Believe it or not, some business owners will take a qualified buyer’s visit too
lightly to the point where they only see it as a quick meet-and-greet before pushing him or her out
the door that he or she came in. This cannot be stressed that a buyer visit has to be taken very seriously for a number of reasons if you want to move closer to a deal and check.
A visit from a buyer is an opportunity for him or her to
meet not only with you but with your management team as well as tour the
company’s offices and other facilities. In most cases, a rigorous exchange of
information occurs that will determine the viability of a sale or acquisition.
The buyer will ask you specific and in depth questions about
your business to determine what are the benefits and risks. He or she will
want to know if there are any signs of financial distress or legal liabilities
that could result in killing the transaction. If the buyer is experienced, he
or she will study how closely the physical space and operations match your
reported numbers and description of the company. It is imperative then that you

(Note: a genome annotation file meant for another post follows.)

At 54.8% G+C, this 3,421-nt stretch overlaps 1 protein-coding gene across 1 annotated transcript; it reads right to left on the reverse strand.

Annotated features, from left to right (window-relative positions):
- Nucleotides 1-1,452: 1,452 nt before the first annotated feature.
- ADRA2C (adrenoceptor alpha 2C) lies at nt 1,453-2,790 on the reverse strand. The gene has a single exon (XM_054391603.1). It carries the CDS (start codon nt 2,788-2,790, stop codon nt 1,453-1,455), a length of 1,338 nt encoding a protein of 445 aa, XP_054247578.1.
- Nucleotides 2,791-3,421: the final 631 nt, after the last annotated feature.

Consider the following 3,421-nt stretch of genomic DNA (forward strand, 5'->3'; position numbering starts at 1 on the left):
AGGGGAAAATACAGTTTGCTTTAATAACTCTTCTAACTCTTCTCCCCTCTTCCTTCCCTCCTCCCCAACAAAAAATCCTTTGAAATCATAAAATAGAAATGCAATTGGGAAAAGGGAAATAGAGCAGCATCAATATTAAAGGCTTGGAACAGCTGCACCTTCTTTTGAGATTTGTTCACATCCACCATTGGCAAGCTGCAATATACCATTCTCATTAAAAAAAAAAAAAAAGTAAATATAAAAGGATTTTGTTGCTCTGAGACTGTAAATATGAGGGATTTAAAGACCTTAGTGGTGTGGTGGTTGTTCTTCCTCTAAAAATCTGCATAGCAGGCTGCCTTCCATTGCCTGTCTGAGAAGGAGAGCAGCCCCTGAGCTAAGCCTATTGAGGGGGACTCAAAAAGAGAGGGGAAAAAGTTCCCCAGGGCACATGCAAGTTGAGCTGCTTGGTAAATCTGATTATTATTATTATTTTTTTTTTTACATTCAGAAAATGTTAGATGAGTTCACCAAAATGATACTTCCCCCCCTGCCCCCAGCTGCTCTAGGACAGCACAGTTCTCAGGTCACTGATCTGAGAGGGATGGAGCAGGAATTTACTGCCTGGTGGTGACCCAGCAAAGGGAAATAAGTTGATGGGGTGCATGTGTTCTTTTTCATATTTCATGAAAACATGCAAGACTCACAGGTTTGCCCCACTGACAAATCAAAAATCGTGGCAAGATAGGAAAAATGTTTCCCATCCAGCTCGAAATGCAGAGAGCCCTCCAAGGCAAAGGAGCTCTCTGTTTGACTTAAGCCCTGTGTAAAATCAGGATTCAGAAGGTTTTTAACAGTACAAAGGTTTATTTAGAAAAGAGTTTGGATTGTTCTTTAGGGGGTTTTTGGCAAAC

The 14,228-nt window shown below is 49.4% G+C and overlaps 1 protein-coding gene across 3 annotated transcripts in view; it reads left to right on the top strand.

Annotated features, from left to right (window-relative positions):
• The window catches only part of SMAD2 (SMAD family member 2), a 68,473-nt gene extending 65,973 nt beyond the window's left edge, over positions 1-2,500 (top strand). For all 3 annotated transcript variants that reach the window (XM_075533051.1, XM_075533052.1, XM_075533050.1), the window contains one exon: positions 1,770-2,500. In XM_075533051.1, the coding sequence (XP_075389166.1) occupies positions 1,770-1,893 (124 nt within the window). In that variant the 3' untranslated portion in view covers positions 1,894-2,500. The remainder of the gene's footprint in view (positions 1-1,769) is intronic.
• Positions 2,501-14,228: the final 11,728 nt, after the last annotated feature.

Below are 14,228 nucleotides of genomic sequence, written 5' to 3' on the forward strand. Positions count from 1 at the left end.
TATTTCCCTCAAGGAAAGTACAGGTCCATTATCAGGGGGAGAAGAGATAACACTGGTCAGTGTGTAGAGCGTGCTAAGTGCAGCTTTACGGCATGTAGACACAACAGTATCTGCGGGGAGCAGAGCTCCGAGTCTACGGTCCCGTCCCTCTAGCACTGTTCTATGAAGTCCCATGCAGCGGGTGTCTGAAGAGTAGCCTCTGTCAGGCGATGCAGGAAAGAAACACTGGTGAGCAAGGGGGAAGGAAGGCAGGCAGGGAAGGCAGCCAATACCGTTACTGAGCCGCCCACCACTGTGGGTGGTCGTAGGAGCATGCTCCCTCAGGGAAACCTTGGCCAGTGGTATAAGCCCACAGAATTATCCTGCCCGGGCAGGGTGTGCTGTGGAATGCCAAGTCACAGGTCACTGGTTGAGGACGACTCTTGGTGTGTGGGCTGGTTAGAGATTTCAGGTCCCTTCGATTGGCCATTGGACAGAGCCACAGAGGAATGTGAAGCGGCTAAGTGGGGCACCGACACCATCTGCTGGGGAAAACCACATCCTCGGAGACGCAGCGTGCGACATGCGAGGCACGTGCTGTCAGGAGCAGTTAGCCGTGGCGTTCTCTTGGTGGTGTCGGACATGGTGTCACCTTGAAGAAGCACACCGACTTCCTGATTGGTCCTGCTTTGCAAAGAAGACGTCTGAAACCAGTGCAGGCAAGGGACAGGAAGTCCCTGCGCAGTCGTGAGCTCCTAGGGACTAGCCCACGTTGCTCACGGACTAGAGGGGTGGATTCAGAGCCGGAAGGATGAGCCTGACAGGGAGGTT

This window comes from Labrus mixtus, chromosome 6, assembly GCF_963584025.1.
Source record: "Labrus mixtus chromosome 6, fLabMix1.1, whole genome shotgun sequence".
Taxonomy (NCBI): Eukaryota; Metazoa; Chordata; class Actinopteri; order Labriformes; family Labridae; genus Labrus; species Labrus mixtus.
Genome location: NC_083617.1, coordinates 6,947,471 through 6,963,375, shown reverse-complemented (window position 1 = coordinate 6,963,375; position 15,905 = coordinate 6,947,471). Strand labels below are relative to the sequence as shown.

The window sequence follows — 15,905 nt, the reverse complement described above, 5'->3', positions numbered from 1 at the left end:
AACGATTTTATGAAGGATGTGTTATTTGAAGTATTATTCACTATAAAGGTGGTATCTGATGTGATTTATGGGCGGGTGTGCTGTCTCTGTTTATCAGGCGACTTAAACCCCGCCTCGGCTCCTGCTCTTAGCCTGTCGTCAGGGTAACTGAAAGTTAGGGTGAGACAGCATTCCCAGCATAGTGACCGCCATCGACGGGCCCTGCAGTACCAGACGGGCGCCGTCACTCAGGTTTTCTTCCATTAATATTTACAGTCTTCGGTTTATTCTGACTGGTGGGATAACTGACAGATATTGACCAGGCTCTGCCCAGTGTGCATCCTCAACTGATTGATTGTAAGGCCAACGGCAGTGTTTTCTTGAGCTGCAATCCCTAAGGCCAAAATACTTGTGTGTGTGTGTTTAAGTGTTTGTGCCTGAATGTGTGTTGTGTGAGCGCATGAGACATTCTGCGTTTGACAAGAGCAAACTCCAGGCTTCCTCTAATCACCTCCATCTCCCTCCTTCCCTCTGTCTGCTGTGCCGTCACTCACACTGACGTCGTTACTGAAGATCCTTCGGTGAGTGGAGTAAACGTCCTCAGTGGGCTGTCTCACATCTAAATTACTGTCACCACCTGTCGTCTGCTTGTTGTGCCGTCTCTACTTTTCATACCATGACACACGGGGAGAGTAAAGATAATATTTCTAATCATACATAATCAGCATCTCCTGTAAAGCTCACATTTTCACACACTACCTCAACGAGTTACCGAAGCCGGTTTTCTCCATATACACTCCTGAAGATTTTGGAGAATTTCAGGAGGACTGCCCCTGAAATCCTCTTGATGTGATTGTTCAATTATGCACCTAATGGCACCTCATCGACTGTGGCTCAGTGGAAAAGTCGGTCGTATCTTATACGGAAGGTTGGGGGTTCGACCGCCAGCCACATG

communicate the pros and cons before they walk through the door because they
could just as well leave as quickly when or if they do.
There are other issues that you will need to take into
consideration such as the possibility that key staff and customers may not
continue to remain after the acquisition is complete. The buyer will look for
potential opportunities to turn weakness around for greater profits such as a
company that may have an understaffed marketing department and bring in a
strong team to help raise the market position.
On the other end, you should be asking questions to make
sure that the buyer has the financing to even proceed. Learn more about his or
her motivations and how your business fits into his or her strategic plans.
Remember, you know your company better than anybody else, so you should be
asking questions that will help put your mind at ease, knowing that the
business that you’ve spent blood, sweat and tears on will be in good hands.
Finally, be sure to assemble current financial statements
and other essential documents pertaining to accounts receivable, working
capital, cost of goods sold, inventory turns and earnings, vendor payment
terms, employee benefits, marketing strategies, training techniques, and
billing and collection procedures that will help better understand your
business’ complete picture.
You should be showing the buyer that you’ve
solidified relationships with key customers and suppliers, successfully negotiated
leases for facilities and equipment, and documented and safeguarded any proprietary
processes or patents. And last but not least, keep your business visually
appealing by cleaning up, organizing and painting the facilities as well as
repair or replace equipment if necessary.